Why Selfies are Social Suicide


My late, great friend Gene Wilder has succinctly described my point. I am almost inclined to end this post right here. However, I have something to say, and no, it has nothing to do with games. It is something that a teacher of high school learners must put up with on a continuous basis.

I have always considered myself rather technologically proficient, but I have to ask, “WTF is with this selfie-for-social-media thing?” As if the average social media user is not bad enough – announcing his most banal activates to the world as though we give a sh**. With the exponential growth in technology, everything has become more convenient, but one aspect has become the bane of my existence: the selfie.

As if it isn’t enough that I need to know when and where Ashley just bought a Coke, or where and with whom Bruce is watching the latest Marvel movie: now I need to see a play-by-play, slideshow-style series of photos documenting every single moment.

So back to Gene Wilder. He makes a good point: we as humans are programmed to be selfish. We want to take selfies and then post them online in order to receive ‘Likes’ and feel popular. If this is a global phenomenon, then why do we get so annoyed at other people’s selfies? (Granted, there are many people who take more selfies than there are seconds in a minute. That’s just annoying). We hate others’ selfies because it detracts from our own. Just as others want to be noticed, so do you, and now you have to be in competition or share the spotlight with Ashley and her Coke. That cow.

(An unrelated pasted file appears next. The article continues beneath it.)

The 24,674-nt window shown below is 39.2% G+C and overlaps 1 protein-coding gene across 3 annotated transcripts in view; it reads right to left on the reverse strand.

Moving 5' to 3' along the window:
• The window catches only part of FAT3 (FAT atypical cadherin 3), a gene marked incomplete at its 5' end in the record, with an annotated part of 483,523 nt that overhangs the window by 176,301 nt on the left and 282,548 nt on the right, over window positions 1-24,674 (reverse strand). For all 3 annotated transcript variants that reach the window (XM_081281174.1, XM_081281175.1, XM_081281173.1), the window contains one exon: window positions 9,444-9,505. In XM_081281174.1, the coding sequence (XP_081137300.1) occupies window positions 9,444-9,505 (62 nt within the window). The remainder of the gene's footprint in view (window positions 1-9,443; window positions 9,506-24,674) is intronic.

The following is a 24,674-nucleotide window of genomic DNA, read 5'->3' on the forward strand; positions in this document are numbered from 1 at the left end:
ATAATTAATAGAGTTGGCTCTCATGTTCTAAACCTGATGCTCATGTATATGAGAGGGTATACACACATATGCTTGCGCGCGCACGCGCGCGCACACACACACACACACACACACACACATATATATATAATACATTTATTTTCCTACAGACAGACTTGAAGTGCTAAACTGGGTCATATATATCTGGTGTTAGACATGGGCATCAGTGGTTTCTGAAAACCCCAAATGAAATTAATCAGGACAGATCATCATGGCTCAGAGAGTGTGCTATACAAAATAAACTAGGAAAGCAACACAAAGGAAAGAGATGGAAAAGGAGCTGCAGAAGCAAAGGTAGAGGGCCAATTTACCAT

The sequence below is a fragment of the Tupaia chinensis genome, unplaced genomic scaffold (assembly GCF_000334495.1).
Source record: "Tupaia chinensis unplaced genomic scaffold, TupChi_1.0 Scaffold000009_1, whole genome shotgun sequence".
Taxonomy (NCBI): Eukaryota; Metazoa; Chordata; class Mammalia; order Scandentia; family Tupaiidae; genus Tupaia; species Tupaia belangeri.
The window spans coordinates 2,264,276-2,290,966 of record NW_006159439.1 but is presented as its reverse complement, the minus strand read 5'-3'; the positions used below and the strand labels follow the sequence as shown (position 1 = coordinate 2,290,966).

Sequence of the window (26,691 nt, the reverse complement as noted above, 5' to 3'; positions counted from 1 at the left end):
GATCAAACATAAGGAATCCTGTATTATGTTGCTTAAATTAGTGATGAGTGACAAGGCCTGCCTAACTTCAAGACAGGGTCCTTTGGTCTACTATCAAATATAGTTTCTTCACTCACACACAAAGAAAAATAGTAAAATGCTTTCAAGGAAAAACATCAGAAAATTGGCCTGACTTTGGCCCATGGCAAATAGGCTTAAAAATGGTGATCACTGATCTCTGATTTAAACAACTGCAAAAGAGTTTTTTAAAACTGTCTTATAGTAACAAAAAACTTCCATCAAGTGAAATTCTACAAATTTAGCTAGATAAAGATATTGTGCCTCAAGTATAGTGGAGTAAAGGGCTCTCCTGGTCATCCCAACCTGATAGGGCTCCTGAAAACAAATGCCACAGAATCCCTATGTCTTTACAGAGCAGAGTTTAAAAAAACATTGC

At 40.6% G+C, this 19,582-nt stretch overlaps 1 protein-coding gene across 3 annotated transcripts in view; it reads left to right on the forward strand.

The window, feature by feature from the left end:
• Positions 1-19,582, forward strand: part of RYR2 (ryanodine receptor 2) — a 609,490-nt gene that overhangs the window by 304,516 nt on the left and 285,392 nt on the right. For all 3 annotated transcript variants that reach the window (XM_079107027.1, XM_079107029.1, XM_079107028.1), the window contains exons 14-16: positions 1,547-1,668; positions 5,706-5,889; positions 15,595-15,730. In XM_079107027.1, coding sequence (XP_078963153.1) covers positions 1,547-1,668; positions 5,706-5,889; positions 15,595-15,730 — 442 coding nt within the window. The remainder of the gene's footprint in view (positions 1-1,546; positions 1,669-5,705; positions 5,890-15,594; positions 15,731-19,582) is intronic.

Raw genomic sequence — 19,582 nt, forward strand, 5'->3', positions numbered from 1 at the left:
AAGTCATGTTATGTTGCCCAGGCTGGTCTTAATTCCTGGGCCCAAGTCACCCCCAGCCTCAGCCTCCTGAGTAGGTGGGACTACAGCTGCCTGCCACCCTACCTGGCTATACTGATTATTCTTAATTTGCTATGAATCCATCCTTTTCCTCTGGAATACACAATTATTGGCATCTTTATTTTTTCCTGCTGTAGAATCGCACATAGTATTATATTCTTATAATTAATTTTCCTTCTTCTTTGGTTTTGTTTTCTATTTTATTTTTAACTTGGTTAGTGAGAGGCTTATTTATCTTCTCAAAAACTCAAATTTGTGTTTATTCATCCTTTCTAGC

Now that we have that cleared up, let’s discuss people like myself, who despise selfies, and hate seeing them all over the place (who takes care of North and Saint while Kim is having her boobs photographed instead of pumped??). I understand the plights of popularity and the desire to fit in, but driving people to thoughts of suicide due to selfie overload is simply not the way to do it. A multitude of selfies with a lack of status updates, links to interesting articles, or any intellectual content on your Facebook page, will continue to give people the impression that you are shallow, superficial, and hide your individuality behind a mask of photo-enhanced, overly-edited, I-know-that’s-not-what-you-really-look-like nonsense.

People, WAKE UP! When you’re in an art museum, appreciate the art, don’t take a picture – like that time I was in the Louvre and I doubt anyone saw the Mona Lisa while trying to find the best angle to snap it. When you’re in Disneyland, what is the point of seeing the parade if you’re going to miss it while looking for the perfect shot?

It’s time we put our phones down for awhile, and instead of admiring the beauty that is ‘us’, we should actually take notice of our surroundings. We may even find something we had never seen before. Hell, I only noticed I have an oak tree in my backyard today. I’ve lived here 12 years.

That’s that and I’m out.

Belinda Brock


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